Are students learning? Colleges don’t know

Many college students aren’t working very hard or learning very much, according to recent studies, writes New York Times columnist David Brooks, who suggests value-added assessments to show how much graduates have gained.

At some point, parents are going to decide that $160,000 is too high a price if all you get is an empty credential and a fancy car-window sticker.

. . . Colleges and universities have to be able to provide prospective parents with data that will give them some sense of how much their students learn.

In 2006, the Spellings commission recommended using the Collegiate Learning Assessment.  There are many other ideas out there, Brooks writes.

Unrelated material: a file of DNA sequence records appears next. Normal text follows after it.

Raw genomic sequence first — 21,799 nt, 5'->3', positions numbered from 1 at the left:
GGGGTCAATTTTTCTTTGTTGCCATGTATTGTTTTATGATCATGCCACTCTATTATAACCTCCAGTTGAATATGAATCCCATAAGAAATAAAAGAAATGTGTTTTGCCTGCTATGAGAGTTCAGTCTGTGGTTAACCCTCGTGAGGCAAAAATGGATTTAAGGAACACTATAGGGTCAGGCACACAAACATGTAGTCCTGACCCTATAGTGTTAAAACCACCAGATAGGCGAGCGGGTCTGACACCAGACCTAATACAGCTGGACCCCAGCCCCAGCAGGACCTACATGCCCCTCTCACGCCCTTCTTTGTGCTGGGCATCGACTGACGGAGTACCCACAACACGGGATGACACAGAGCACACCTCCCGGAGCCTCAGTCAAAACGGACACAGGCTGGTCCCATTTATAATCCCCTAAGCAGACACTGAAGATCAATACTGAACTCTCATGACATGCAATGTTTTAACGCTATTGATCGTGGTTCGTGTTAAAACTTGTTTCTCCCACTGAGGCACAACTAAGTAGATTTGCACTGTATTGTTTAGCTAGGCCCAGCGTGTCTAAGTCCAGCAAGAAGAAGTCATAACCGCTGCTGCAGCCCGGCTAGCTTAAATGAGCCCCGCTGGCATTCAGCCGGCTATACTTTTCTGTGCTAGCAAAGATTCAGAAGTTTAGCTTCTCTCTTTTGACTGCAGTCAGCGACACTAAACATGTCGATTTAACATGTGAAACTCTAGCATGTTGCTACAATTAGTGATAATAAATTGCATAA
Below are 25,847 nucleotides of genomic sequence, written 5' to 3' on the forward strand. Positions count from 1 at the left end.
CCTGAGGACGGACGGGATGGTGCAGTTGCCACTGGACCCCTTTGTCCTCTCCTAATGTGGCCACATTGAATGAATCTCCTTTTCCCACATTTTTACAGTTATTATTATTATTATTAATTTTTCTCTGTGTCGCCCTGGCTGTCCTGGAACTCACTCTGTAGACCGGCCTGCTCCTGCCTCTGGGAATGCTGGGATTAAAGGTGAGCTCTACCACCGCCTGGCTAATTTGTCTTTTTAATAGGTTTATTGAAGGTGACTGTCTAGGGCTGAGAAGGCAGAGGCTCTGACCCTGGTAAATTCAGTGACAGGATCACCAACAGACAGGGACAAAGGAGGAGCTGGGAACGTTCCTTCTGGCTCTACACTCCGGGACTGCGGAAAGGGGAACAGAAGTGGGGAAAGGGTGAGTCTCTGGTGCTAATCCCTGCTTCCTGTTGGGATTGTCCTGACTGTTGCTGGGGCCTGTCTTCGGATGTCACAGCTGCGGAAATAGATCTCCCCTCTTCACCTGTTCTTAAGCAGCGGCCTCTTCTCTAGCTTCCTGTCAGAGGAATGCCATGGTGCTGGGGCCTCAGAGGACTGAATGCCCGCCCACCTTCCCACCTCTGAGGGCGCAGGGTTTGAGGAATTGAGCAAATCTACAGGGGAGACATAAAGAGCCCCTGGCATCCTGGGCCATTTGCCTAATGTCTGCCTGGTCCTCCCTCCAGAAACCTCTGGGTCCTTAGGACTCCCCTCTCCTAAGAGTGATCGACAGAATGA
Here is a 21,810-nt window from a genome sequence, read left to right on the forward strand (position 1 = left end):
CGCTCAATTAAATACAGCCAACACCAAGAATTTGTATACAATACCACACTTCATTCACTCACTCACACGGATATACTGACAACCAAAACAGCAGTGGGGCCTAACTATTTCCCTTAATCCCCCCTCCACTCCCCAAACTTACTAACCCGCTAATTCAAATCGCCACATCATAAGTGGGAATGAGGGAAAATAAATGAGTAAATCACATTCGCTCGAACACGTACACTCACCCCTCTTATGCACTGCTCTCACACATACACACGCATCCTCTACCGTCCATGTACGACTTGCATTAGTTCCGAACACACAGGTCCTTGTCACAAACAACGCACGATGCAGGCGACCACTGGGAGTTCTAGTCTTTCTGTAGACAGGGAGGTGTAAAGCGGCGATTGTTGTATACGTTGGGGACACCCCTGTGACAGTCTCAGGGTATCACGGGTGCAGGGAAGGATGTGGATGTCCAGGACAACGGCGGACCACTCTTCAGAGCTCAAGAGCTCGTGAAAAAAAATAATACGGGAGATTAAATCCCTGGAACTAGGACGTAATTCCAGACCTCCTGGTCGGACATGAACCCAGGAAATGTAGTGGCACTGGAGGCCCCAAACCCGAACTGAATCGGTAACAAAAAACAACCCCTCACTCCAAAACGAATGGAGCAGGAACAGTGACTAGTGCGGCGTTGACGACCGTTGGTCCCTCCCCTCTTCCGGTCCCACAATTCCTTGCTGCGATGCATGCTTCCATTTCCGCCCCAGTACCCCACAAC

Some schools like Bowling Green and Portland State are doing portfolio assessments — which measure the quality of student papers and improvement over time. Some, like Worcester Polytechnic Institute and Southern Illinois University Edwardsville, use capstone assessment, creating a culminating project in which the students display their skills in a way that can be compared and measured.

Colleges could pick an assessment method that “suits their vision,” writes Brooks.

Then they could broadcast the results to prospective parents, saying, “We may not be prestigious or as expensive as X, but here students actually learn.”

. . . If you’ve got a student at or applying to college, ask the administrators these questions: “How much do students here learn? How do you know?”

With many different learning assessment schemes, it would be difficult to compare schools — or to add a do-they-learn metric to the all-powerful U.S. News college rankings.